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Nissan vans edge closer

Double duty: Nissan's small NV200 is one of two vans headed to Australia to take on the hotly contested load-hauler market.

The Nissan NV200 and a rival for Toyota HiAce earmarked for Australia

7 Mar 2010

ONE year on from its Geneva motor show debut, Nissan’s NV200 small van is still on track for an Australian launch sometime within the next 12 to 24 months, although Nissan will not publicly commit to a definite date.

It will form part of a two-pronged van attack by the Japanese company that should also include an as-yet unrevealed competitor to the Toyota HiAce, Hyundai iLoad and Volkswagen Transporter ranges.

According to Nissan Australia managing director and CEO Dan Thompson, both vans will be strong on value.

But Nissan will not get into a price war or discounting, since the vans will feature class-leading levels of driveability, comfort, safety and practicality.

In fact, it appears that the Australian arm has held off importing the existing range of Nissan vans to have the latest and the best on hand as it strives to increase overall market share from under six per cent last year to around 10 per cent at the end of 2012.

Making the van business profitable for itself and dealers is also a top priority for Nissan.

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“There’s been a lot of investment in Nissan’s global van strategy,” Mr Thompson told GoAuto.

“There are lots of good opportunities in the small-van space as far as what Nissan is doing. Vans are the other global products that we are looking at.

“But while the total van market is about 25,000 (units a year) we’re not looking to find one thousand sales a month out of our van strategy – it’s more like 200 to 300 units. So we just have to make sure it works well, and it definitely works well from a brand perspective and strength.

“Our fleet strategies will become a lot more important once we get into our growth stage for us in 2011 and 2012.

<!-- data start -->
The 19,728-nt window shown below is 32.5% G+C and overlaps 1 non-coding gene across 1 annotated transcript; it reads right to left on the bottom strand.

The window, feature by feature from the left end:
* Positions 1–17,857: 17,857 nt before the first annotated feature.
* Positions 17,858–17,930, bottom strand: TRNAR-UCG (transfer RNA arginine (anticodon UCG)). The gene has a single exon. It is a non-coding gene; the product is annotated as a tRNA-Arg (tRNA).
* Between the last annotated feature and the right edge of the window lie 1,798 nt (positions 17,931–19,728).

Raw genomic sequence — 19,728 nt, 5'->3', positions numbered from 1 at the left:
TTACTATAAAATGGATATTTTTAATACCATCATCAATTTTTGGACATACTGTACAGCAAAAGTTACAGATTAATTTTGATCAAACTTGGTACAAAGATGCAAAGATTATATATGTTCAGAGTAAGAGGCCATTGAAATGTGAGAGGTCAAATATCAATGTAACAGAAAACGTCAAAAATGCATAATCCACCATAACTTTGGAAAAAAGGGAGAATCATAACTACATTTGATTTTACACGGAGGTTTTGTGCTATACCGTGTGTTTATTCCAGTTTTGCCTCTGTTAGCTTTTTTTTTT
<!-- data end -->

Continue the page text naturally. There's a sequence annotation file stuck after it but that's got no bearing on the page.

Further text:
“There is a demand, there is a need for vans, and there has been tremendous progress over the last two years within Nissan and vans, so we are very excited about what’s developing and what’s coming and the options are quite significant that weren’t there before.

“And when we eventually do bring in vans they will be competitive vans.”

Mr Thompson said the Korean manufacturers had helped to make the van segment hotly contested.

“We just want to get it right, and we are not going to try and come in and own a value proposition – that’s not our objective,” he said.

“We want to bring in a competitive class-leading product that is profitable.”

As we reported back in April last year, the NV200 is a Volkswagen Caddy-sized small van that Nissan claims has been designed from the onset to be both a load carrier and a people-mover.

Aiding its workhorse persona, it includes sliding side doors and a pair of rear barn doors, 4.1 cubic metres of loading space and a two-metre load area within a total overall length of just under 4.4m (to make the NV200 “the largest load space in its class” according to Nissan), and a maximum payload of 771kg. There is also a low floor, a roof height of 1.84 metres, and a front passenger seat that can be folded forward for longer objects.

It is built on a variation of the front-wheel drive Alliance B-platform as seen in the Micra, Tiida and Renault Clio in Australia, and features MacPherson strut front suspension mounted on a separate sub-frame, and a compact leaf-sprung rear axle.

Engine choices for Europe include a 79kW/153Nm 1.6-litre four-cylinder petrol mated to a five-speed manual gearbox, or a Renault-sourced 63kW/200Nm 1.5-litre dCi four-cylinder turbo-diesel unit allied to a five-speed automated transmission.

The NV200’s predecessor, the Vanette, was sold in Australia as the Datsun C20 forward control rear-drive van from 1980 to 1982, and then as a broad range of Vanette models of similar mechanical configuration until 1993. These included six-seater GL and eight-seater SGL people movers until the mid-1980s, as well as the rebodied C22 versions from 1987 onwards.

Meanwhile, on the larger van front, the Datsun/Nissan E20, E22 and E23 Urvan were sold in various formats Down Under until 1993, although the Homer nameplate was used on earlier iterations, employing a single carb version of the Fairlady sports car’s 1.5-litre four-cylinder engine.

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